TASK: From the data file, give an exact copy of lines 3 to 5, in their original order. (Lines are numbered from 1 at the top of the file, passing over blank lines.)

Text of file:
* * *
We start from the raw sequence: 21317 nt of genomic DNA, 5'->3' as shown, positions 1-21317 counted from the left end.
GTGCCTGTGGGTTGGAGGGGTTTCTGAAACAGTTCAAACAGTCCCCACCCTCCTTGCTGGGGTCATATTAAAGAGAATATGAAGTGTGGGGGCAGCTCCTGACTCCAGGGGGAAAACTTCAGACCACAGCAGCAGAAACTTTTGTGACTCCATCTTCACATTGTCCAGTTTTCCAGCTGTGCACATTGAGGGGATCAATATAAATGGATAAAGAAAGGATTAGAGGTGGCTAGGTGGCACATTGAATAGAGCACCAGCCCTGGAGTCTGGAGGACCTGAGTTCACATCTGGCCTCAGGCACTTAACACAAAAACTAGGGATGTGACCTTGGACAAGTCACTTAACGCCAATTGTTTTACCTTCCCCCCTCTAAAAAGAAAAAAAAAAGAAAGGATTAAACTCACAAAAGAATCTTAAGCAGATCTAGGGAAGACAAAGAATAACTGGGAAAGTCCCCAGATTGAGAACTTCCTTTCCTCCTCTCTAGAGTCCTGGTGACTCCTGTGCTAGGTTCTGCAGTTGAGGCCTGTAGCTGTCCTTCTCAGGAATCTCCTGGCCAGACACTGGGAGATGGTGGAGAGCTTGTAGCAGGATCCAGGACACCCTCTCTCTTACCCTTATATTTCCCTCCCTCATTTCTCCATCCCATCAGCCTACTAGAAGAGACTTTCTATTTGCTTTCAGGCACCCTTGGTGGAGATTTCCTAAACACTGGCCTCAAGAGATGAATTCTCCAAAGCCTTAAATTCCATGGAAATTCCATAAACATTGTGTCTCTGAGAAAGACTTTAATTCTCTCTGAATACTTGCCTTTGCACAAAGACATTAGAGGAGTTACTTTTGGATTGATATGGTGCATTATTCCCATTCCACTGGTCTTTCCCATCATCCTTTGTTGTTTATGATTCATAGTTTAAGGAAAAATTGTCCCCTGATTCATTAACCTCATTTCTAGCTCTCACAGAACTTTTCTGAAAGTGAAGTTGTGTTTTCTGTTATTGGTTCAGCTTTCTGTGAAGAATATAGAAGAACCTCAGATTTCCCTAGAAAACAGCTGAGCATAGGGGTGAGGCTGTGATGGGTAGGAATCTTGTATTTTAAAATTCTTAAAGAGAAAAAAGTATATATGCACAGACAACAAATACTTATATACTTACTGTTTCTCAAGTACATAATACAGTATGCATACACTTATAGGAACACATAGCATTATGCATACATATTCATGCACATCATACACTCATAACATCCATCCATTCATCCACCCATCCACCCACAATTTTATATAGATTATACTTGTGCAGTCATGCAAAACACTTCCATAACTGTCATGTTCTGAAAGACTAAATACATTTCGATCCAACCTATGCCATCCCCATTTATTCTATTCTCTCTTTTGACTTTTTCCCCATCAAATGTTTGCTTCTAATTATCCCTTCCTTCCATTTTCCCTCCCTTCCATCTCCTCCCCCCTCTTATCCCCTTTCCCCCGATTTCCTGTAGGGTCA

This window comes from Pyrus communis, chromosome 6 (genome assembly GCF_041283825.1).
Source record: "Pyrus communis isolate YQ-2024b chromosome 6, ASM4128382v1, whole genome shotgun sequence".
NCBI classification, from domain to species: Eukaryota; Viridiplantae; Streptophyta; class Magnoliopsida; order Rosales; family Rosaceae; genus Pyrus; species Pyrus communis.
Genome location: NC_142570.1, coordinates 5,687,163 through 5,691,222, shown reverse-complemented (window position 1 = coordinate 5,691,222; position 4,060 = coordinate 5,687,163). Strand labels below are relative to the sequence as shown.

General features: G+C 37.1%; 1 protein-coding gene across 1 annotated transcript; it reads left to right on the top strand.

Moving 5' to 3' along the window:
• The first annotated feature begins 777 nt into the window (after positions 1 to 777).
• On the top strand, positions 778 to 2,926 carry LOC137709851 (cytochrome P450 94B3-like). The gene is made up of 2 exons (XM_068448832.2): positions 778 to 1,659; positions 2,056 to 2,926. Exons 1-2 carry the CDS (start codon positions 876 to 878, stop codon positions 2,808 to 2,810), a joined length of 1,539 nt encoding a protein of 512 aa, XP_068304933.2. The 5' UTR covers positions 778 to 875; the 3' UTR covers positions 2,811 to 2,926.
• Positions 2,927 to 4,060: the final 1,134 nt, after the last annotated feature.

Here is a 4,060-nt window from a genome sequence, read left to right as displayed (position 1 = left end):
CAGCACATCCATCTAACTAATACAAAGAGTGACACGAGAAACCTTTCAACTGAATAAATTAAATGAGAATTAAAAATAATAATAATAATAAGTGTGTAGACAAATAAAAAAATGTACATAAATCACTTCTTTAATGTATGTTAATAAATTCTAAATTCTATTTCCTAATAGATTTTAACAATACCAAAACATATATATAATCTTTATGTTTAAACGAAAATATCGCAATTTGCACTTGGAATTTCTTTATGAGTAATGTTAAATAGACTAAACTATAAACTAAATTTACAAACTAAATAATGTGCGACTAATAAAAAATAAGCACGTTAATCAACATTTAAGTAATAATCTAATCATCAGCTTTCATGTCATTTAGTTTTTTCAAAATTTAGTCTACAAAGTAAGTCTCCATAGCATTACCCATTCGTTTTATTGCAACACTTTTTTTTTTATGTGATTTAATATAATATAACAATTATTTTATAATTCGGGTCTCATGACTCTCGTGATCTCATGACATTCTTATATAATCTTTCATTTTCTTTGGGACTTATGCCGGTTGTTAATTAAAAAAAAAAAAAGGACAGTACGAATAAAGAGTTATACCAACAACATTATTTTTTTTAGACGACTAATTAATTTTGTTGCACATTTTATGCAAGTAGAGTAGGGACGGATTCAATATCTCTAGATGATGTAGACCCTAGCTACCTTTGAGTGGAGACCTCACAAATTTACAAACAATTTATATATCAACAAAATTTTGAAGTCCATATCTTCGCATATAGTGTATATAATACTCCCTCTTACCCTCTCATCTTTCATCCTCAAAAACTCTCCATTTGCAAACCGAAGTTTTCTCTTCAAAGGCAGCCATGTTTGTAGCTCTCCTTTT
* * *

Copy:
This window comes from Pyrus communis, chromosome 6 (genome assembly GCF_041283825.1).
Source record: "Pyrus communis isolate YQ-2024b chromosome 6, ASM4128382v1, whole genome shotgun sequence".
NCBI classification, from domain to species: Eukaryota; Viridiplantae; Streptophyta; class Magnoliopsida; order Rosales; family Rosaceae; genus Pyrus; species Pyrus communis.